But knowing what is “normal” when it comes to seafood safety and overall environmental health along the Gulf Coast is one of the open – and disturbing – questions.
Federal Agencies Offer Reassurance
The current seafood tests focus primarily on oil and related hydrocarbon compounds, no matter what their source – whether oil or from dispersants. As Don Kraemer, acting deputy director of the FDA’s Center for Food Safety and Applied Nutrition explained, there is currently sensory – i.e., smell – testing for dispersants, and chemical analysis tests for these components are now being developed. But, he said, dispersants degrade quickly and are not expected to persist or accumulate in fish flesh. Plus, they’ve been greatly diluted.
The question of what’s “normal” arises when considering dispersants. Kraemer told me that, “All the constituents of these dispersants are also approved for use in existing consumer products,” – he named toothpaste, stool softener, and other over-the-counter medications – so the risk for adverse impacts are low. “That doesn’t mean we want to add to the burden, but fish are subjected to them regularly,” said Kraemer. But, he also added, “We don’t know what the background levels are.”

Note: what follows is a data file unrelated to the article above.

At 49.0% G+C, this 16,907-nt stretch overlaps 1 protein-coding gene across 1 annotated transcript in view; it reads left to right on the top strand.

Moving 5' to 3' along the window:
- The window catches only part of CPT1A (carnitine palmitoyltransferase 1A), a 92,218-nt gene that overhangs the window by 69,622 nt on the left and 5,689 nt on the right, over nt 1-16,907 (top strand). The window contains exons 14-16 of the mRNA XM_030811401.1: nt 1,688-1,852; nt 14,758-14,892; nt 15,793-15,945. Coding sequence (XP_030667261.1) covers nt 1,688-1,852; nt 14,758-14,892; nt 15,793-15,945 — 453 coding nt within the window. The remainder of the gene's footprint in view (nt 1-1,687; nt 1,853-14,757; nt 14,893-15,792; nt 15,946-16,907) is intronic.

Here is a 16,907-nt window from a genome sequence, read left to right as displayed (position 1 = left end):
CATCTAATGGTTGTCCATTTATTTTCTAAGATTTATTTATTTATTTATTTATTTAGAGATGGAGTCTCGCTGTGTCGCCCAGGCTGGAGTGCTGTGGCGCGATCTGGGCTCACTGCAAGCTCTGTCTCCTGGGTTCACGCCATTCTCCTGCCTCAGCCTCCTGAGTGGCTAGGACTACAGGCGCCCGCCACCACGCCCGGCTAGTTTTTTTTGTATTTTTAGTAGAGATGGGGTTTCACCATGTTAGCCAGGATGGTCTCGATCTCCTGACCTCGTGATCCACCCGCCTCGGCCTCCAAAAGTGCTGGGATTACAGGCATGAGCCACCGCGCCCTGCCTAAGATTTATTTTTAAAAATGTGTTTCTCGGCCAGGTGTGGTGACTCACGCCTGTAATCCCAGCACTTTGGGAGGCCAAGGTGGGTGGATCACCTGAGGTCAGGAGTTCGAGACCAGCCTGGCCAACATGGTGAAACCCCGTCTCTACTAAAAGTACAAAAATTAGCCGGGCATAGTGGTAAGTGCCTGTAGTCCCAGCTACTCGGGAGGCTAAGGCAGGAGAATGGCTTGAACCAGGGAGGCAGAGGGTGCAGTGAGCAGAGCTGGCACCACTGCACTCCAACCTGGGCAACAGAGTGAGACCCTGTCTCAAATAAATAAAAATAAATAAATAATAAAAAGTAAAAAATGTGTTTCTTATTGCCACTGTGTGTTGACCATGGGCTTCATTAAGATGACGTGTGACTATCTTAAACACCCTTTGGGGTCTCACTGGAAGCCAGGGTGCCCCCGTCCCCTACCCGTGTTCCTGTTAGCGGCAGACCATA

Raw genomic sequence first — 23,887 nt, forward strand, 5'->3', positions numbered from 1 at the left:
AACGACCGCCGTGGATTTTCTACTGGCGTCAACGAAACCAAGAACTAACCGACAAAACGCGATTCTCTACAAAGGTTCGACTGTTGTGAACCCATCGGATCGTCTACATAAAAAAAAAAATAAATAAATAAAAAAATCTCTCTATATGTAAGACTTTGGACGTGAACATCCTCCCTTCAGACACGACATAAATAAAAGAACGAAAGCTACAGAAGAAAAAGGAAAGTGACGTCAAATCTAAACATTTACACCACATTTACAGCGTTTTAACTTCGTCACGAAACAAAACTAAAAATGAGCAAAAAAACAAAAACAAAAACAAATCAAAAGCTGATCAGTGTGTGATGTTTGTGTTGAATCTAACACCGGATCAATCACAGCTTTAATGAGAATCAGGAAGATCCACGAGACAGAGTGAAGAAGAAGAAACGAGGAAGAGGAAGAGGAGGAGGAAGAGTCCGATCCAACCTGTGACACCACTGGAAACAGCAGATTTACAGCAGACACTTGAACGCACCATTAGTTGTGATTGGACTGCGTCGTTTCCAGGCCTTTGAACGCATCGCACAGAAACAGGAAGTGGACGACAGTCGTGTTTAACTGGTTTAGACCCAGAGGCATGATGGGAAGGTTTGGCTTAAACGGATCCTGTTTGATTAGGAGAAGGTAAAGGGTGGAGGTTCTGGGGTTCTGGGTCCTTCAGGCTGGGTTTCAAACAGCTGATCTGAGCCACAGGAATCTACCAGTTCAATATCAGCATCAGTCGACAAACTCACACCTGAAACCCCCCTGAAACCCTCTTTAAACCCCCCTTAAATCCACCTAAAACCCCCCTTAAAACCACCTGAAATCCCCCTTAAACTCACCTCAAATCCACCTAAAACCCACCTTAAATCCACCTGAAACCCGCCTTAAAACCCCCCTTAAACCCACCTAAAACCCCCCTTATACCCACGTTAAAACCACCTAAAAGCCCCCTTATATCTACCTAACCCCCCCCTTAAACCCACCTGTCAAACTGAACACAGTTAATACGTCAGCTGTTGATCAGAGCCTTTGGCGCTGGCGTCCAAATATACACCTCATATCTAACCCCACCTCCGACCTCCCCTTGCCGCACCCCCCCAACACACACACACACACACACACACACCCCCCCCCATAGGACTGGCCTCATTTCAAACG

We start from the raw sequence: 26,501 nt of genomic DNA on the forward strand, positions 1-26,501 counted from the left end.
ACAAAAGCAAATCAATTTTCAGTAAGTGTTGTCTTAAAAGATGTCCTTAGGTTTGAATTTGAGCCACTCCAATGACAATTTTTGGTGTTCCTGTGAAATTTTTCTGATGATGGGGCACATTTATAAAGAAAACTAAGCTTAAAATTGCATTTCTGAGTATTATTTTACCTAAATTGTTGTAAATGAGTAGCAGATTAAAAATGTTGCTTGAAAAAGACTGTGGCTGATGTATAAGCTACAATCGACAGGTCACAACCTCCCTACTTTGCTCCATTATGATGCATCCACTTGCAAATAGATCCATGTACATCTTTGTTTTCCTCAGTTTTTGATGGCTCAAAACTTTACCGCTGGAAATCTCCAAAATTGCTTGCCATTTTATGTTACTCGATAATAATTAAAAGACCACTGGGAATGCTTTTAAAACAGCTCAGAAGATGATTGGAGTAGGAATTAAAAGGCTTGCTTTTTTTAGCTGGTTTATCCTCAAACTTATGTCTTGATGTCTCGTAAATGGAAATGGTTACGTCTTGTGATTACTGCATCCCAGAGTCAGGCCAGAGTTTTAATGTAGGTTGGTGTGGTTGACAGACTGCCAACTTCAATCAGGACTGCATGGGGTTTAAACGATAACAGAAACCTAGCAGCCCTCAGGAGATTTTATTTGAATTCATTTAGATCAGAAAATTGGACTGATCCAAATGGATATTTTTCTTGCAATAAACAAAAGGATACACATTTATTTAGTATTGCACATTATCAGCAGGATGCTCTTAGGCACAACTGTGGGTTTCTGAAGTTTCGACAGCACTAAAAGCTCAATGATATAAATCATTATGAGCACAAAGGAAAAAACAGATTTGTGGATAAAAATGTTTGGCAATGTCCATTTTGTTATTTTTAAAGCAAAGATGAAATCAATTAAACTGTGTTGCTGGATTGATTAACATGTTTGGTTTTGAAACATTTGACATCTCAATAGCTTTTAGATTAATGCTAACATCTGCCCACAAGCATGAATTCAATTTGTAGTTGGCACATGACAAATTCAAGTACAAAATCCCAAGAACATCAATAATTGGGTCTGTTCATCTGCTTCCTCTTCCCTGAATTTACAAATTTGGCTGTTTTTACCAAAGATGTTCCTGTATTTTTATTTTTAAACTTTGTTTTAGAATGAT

In an attempt to address some of these concerns, the National Oceanic and Atmospheric Administration (NOAA) is now actively engaged in outreach to and engagement with the Gulf Coast fishing community – through conference calls, and on site with dock and port agents. “We’re having a blitz to get into these communities,” said Laurel Bryant, NOAA External Affairs Fisheries Coordinator.